Khapra beetle and its risk to Australia
Khapra beetle is Australia’s number two National Priority Plant Pest and the number one plant priority pest for grains. It is not present in Australia, but it is a highly invasive pest that poses a major threat to Australia’s grains industry. Khapra beetle destroys grain quality making it unfit for human or animal consumption.
A number of countries, including Australia, have seen a recent increase in khapra interceptions in imported plant products. It is also now being detected in goods that khapra beetle previously had no association with, and as a hitchhiker pest in sea containers, including from countries not known to have khapra beetle.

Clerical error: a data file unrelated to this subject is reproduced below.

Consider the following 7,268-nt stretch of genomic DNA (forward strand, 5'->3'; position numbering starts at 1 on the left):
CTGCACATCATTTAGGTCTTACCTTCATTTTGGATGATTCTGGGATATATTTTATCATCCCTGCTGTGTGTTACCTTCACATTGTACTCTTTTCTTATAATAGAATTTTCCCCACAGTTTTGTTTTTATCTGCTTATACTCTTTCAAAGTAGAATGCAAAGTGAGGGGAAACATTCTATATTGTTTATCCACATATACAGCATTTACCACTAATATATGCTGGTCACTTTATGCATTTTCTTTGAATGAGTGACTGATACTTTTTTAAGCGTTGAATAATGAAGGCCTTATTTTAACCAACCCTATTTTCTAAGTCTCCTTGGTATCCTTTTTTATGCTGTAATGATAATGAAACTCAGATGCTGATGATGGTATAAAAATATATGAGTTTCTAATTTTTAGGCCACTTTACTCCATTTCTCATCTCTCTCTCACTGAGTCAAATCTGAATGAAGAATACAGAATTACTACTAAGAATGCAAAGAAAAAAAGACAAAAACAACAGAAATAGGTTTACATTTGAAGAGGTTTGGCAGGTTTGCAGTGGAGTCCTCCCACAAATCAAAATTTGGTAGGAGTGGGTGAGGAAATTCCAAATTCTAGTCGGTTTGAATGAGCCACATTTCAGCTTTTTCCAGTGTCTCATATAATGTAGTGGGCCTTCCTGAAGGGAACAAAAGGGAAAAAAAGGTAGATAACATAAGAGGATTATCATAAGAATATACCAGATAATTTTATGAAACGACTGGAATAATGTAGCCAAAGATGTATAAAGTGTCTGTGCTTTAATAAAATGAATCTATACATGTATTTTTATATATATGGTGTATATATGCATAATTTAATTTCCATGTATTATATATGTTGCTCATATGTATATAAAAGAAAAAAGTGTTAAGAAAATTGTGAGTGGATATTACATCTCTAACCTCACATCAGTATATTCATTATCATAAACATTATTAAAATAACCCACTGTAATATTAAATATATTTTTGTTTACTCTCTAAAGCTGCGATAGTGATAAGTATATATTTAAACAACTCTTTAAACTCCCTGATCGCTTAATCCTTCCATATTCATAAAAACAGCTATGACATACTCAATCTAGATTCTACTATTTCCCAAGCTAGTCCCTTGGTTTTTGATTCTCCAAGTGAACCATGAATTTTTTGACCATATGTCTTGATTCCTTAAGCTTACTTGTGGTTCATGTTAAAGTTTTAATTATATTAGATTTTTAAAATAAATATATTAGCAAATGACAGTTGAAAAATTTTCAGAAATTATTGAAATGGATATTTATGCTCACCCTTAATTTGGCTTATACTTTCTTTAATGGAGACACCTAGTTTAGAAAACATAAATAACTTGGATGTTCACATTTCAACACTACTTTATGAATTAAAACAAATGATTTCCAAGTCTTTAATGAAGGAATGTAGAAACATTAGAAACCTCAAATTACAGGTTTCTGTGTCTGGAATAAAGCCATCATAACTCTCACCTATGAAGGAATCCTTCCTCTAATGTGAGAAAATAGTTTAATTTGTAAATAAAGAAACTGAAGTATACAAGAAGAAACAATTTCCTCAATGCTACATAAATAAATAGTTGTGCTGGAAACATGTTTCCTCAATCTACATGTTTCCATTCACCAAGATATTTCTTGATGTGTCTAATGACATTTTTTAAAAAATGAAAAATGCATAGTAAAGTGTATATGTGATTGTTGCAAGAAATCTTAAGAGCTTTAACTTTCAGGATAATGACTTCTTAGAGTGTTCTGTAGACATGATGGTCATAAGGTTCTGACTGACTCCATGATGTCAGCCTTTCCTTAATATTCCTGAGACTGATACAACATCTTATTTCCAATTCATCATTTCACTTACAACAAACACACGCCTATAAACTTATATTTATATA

Khapra beetle can survive as a hitchhiker pest in sea containers for a number of years. Due to its small size, its ability to survive for extended periods without food and its preference for inhabiting crevices, it can remain undetected under floors and in cracks and crevices in sea containers. When conditions are favourable beetle populations can quickly increase in size and can contaminate any goods held within the container.
A target risk container is defined as a Full Container Load/Full Container Consolidated (FCL/FCX) where: